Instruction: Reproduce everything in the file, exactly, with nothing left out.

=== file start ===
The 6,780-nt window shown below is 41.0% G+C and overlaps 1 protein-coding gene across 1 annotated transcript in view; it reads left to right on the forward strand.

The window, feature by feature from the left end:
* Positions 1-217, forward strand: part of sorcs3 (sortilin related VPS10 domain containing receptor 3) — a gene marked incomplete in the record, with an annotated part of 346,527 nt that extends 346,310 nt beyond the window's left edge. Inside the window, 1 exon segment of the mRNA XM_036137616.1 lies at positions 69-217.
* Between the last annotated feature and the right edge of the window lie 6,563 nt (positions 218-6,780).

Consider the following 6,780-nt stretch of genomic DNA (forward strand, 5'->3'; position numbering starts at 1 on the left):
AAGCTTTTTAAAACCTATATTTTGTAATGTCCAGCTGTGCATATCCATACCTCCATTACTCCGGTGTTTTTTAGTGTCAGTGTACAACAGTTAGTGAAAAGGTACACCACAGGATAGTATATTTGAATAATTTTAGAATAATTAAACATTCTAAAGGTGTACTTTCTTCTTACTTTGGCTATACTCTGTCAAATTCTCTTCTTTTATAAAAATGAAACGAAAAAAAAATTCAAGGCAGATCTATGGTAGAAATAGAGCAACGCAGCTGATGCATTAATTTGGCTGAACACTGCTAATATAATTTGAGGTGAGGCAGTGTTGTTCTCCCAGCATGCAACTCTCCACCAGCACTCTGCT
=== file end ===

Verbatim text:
The 6,780-nt window shown below is 41.0% G+C and overlaps 1 protein-coding gene across 1 annotated transcript in view; it reads left to right on the forward strand.

The window, feature by feature from the left end:
* Positions 1-217, forward strand: part of sorcs3 (sortilin related VPS10 domain containing receptor 3) — a gene marked incomplete in the record, with an annotated part of 346,527 nt that extends 346,310 nt beyond the window's left edge. Inside the window, 1 exon segment of the mRNA XM_036137616.1 lies at positions 69-217.
* Between the last annotated feature and the right edge of the window lie 6,563 nt (positions 218-6,780).

Consider the following 6,780-nt stretch of genomic DNA (forward strand, 5'->3'; position numbering starts at 1 on the left):
AAGCTTTTTAAAACCTATATTTTGTAATGTCCAGCTGTGCATATCCATACCTCCATTACTCCGGTGTTTTTTAGTGTCAGTGTACAACAGTTAGTGAAAAGGTACACCACAGGATAGTATATTTGAATAATTTTAGAATAATTAAACATTCTAAAGGTGTACTTTCTTCTTACTTTGGCTATACTCTGTCAAATTCTCTTCTTTTATAAAAATGAAACGAAAAAAAAATTCAAGGCAGATCTATGGTAGAAATAGAGCAACGCAGCTGATGCATTAATTTGGCTGAACACTGCTAATATAATTTGAGGTGAGGCAGTGTTGTTCTCCCAGCATGCAACTCTCCACCAGCACTCTGCT